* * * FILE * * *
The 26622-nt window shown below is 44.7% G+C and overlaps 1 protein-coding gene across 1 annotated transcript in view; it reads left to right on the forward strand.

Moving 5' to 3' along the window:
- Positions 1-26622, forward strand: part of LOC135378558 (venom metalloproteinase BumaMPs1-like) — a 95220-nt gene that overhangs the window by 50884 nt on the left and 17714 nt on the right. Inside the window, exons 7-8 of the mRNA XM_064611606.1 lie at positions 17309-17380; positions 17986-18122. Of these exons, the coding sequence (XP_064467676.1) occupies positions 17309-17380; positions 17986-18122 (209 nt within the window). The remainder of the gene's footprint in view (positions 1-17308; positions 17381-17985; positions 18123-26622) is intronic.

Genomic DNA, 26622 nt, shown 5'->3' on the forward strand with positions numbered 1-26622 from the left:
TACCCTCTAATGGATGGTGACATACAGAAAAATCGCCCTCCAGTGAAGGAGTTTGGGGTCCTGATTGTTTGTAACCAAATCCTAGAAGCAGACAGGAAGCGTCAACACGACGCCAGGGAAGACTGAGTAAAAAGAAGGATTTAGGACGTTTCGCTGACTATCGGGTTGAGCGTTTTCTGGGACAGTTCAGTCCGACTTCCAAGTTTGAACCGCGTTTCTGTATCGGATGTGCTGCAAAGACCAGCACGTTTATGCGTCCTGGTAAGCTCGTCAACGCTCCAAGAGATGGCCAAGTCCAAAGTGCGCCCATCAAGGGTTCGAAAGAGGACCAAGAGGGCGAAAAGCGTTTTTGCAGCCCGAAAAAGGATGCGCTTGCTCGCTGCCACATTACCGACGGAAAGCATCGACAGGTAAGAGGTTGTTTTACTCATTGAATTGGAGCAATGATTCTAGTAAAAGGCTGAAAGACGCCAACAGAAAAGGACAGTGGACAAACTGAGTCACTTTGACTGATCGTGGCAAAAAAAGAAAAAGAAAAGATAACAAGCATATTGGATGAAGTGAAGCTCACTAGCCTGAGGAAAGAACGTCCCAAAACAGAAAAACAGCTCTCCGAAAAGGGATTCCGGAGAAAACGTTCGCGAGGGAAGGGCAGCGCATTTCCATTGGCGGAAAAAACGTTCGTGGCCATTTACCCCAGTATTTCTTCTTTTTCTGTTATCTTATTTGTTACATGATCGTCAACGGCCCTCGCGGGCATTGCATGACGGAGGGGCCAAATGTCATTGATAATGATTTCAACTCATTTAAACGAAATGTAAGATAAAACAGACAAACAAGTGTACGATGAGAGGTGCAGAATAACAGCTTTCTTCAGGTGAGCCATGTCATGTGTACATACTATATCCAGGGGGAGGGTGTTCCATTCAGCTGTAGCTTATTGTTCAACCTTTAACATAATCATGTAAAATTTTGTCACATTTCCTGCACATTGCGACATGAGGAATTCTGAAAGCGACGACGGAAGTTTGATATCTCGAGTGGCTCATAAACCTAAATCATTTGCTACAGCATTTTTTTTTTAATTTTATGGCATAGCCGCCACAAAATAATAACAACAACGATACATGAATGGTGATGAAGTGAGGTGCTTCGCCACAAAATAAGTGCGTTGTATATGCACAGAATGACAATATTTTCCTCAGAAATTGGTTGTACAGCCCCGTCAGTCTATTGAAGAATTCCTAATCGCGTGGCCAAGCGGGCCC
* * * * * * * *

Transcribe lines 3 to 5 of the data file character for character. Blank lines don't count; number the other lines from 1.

- Positions 1-26622, forward strand: part of LOC135378558 (venom metalloproteinase BumaMPs1-like) — a 95220-nt gene that overhangs the window by 50884 nt on the left and 17714 nt on the right. Inside the window, exons 7-8 of the mRNA XM_064611606.1 lie at positions 17309-17380; positions 17986-18122. Of these exons, the coding sequence (XP_064467676.1) occupies positions 17309-17380; positions 17986-18122 (209 nt within the window). The remainder of the gene's footprint in view (positions 1-17308; positions 17381-17985; positions 18123-26622) is intronic.

Genomic DNA, 26622 nt, shown 5'->3' on the forward strand with positions numbered 1-26622 from the left:
TACCCTCTAATGGATGGTGACATACAGAAAAATCGCCCTCCAGTGAAGGAGTTTGGGGTCCTGATTGTTTGTAACCAAATCCTAGAAGCAGACAGGAAGCGTCAACACGACGCCAGGGAAGACTGAGTAAAAAGAAGGATTTAGGACGTTTCGCTGACTATCGGGTTGAGCGTTTTCTGGGACAGTTCAGTCCGACTTCCAAGTTTGAACCGCGTTTCTGTATCGGATGTGCTGCAAAGACCAGCACGTTTATGCGTCCTGGTAAGCTCGTCAACGCTCCAAGAGATGGCCAAGTCCAAAGTGCGCCCATCAAGGGTTCGAAAGAGGACCAAGAGGGCGAAAAGCGTTTTTGCAGCCCGAAAAAGGATGCGCTTGCTCGCTGCCACATTACCGACGGAAAGCATCGACAGGTAAGAGGTTGTTTTACTCATTGAATTGGAGCAATGATTCTAGTAAAAGGCTGAAAGACGCCAACAGAAAAGGACAGTGGACAAACTGAGTCACTTTGACTGATCGTGGCAAAAAAAGAAAAAGAAAAGATAACAAGCATATTGGATGAAGTGAAGCTCACTAGCCTGAGGAAAGAACGTCCCAAAACAGAAAAACAGCTCTCCGAAAAGGGATTCCGGAGAAAACGTTCGCGAGGGAAGGGCAGCGCATTTCCATTGGCGGAAAAAACGTTCGTGGCCATTTACCCCAGTATTTCTTCTTTTTCTGTTATCTTATTTGTTACATGATCGTCAACGGCCCTCGCGGGCATTGCATGACGGAGGGGCCAAATGTCATTGATAATGATTTCAACTCATTTAAACGAAATGTAAGATAAAACAGACAAACAAGTGTACGATGAGAGGTGCAGAATAACAGCTTTCTTCAGGTGAGCCATGTCATGTGTACATACTATATCCAGGGGGAGGGTGTTCCATTCAGCTGTAGCTTATTGTTCAACCTTTAACATAATCATGTAAAATTTTGTCACATTTCCTGCACATTGCGACATGAGGAATTCTGAAAGCGACGACGGAAGTTTGATATCTCGAGTGGCTCATAAACCTAAATCATTTGCTACAGCATTTTTTTTTTAATTTTATGGCATAGCCGCCACAAAATAATAACAACAACGATACATGAATGGTGATGAAGTGAGGTGCTTCGCCACAAAATAAGTGCGTTGTATATGCACAGAATGACAATATTTTCCTCAGAAATTGGTTGTACAGCCCCGTCAGTCTATTGAAGAATTCCTAATCGCGTGGCCAAGCGGGCCC